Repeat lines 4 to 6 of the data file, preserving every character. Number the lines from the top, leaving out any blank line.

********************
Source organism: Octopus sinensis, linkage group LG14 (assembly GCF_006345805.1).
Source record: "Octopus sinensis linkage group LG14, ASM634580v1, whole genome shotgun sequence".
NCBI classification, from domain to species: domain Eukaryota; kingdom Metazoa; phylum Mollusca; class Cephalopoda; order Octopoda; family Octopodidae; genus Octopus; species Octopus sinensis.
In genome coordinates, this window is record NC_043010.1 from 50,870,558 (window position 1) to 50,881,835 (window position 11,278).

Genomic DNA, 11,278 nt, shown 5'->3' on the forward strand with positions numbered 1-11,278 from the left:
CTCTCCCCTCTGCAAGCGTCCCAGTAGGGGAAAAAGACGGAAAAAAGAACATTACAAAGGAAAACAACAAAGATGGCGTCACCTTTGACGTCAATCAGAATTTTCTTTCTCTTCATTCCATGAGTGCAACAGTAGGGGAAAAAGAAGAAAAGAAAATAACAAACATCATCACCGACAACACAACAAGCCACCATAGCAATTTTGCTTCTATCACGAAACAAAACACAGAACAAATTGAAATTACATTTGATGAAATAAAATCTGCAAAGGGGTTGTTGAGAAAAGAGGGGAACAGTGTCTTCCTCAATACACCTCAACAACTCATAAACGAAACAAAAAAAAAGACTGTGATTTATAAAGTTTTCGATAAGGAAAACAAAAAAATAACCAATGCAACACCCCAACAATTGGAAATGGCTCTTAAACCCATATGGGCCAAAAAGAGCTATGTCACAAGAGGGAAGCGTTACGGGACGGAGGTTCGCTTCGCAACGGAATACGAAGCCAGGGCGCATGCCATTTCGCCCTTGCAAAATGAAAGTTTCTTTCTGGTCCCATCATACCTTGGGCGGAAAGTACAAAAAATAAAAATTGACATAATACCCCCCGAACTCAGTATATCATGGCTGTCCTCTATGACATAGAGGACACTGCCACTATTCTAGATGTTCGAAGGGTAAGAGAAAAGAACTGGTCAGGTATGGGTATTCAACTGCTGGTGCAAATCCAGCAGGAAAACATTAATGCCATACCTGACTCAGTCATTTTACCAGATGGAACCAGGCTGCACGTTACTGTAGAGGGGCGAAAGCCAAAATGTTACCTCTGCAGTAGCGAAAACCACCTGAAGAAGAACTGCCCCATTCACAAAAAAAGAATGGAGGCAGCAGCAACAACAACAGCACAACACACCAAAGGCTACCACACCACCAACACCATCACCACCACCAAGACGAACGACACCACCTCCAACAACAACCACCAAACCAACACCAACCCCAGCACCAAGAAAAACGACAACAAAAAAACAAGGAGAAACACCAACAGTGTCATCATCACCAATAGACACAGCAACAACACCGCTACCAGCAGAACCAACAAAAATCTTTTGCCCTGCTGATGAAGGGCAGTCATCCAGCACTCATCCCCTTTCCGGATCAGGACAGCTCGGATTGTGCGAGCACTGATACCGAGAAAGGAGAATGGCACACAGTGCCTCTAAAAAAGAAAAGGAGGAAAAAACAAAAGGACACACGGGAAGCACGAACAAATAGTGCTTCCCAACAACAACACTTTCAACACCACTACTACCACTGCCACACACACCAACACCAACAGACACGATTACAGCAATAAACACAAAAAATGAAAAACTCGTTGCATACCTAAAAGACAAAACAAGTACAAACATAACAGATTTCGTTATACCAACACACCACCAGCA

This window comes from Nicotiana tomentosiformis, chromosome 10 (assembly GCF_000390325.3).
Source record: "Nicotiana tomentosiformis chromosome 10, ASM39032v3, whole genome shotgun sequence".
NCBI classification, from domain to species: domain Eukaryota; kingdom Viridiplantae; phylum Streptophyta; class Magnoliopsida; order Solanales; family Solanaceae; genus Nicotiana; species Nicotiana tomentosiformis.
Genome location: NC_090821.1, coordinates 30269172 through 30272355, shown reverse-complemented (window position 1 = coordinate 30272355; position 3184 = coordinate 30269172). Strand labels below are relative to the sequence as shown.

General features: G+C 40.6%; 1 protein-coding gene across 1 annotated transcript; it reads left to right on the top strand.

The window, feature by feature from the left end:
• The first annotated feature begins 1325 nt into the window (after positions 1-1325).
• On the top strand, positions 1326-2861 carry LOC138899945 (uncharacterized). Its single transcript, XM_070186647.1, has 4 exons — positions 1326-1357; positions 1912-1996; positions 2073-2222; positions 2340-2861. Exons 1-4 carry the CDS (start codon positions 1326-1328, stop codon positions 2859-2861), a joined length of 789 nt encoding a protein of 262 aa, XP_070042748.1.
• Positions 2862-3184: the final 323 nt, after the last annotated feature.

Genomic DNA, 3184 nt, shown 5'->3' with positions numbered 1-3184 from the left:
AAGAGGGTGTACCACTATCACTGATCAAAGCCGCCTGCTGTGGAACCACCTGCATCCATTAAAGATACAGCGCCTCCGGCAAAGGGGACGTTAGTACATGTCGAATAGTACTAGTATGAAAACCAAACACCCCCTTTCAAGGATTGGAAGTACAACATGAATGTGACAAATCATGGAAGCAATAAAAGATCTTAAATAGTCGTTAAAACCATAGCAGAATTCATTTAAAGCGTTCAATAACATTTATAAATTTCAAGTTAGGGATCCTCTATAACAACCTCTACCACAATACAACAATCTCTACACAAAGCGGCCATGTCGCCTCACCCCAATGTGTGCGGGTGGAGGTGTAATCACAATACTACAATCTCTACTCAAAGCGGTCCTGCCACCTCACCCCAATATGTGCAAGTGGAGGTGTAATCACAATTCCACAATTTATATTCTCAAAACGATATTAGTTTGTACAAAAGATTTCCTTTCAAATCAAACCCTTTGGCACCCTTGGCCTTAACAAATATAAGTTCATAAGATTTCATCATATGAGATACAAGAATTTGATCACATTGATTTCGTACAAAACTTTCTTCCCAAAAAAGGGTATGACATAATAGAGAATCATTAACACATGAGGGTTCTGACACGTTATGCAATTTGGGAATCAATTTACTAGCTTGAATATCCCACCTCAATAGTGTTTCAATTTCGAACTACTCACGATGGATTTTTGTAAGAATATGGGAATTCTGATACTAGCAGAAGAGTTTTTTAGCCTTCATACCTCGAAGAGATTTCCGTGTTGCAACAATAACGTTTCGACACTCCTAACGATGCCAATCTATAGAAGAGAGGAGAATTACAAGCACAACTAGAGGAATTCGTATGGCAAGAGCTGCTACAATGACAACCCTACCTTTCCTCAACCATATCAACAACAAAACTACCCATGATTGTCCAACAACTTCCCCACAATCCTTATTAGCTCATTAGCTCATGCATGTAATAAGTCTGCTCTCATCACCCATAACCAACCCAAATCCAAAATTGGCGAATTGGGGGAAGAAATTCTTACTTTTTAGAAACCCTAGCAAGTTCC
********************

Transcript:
In genome coordinates, this window is record NC_043010.1 from 50,870,558 (window position 1) to 50,881,835 (window position 11,278).

Genomic DNA, 11,278 nt, shown 5'->3' on the forward strand with positions numbered 1-11,278 from the left:
CTCTCCCCTCTGCAAGCGTCCCAGTAGGGGAAAAAGACGGAAAAAAGAACATTACAAAGGAAAACAACAAAGATGGCGTCACCTTTGACGTCAATCAGAATTTTCTTTCTCTTCATTCCATGAGTGCAACAGTAGGGGAAAAAGAAGAAAAGAAAATAACAAACATCATCACCGACAACACAACAAGCCACCATAGCAATTTTGCTTCTATCACGAAACAAAACACAGAACAAATTGAAATTACATTTGATGAAATAAAATCTGCAAAGGGGTTGTTGAGAAAAGAGGGGAACAGTGTCTTCCTCAATACACCTCAACAACTCATAAACGAAACAAAAAAAAAGACTGTGATTTATAAAGTTTTCGATAAGGAAAACAAAAAAATAACCAATGCAACACCCCAACAATTGGAAATGGCTCTTAAACCCATATGGGCCAAAAAGAGCTATGTCACAAGAGGGAAGCGTTACGGGACGGAGGTTCGCTTCGCAACGGAATACGAAGCCAGGGCGCATGCCATTTCGCCCTTGCAAAATGAAAGTTTCTTTCTGGTCCCATCATACCTTGGGCGGAAAGTACAAAAAATAAAAATTGACATAATACCCCCCGAACTCAGTATATCATGGCTGTCCTCTATGACATAGAGGACACTGCCACTATTCTAGATGTTCGAAGGGTAAGAGAAAAGAACTGGTCAGGTATGGGTATTCAACTGCTGGTGCAAATCCAGCAGGAAAACATTAATGCCATACCTGACTCAGTCATTTTACCAGATGGAACCAGGCTGCACGTTACTGTAGAGGGGCGAAAGCCAAAATGTTACCTCTGCAGTAGCGAAAACCACCTGAAGAAGAACTGCCCCATTCACAAAAAAAGAATGGAGGCAGCAGCAACAACAACAGCACAACACACCAAAGGCTACCACACCACCAACACCATCACCACCACCAAGACGAACGACACCACCTCCAACAACAACCACCAAACCAACACCAACCCCAGCACCAAGAAAAACGACAACAAAAAAACAAGGAGAAACACCAACAGTGTCATCATCACCAATAGACACAGCAACAACACCGCTACCAGCAGAACCAACAAAAATCTTTTGCCCTGCTGATGAAGGGCAGTCATCCAGCACTCATCCCCTTTCCGGATCAGGACAGCTCGGATTGTGCGAGCACTGATACCGAGAAAGGAGAATGGCACACAGTGCCTCTAAAAAAGAAAAGGAGGAAAAAACAAAAGGACACACGGGAAGCACGAACAAATAGTGCTTCCCAACAACAACACTTTCAACACCACTACTACCACTGCCACACACACCAACACCAACAGACACGATTACAGCAATAAACACAAAAAATGAAAAACTCGTTGCATACCTAAAAGACAAAACAAGTACAAACATAACAGATTTCGTTATACCAACACACCACCAGCA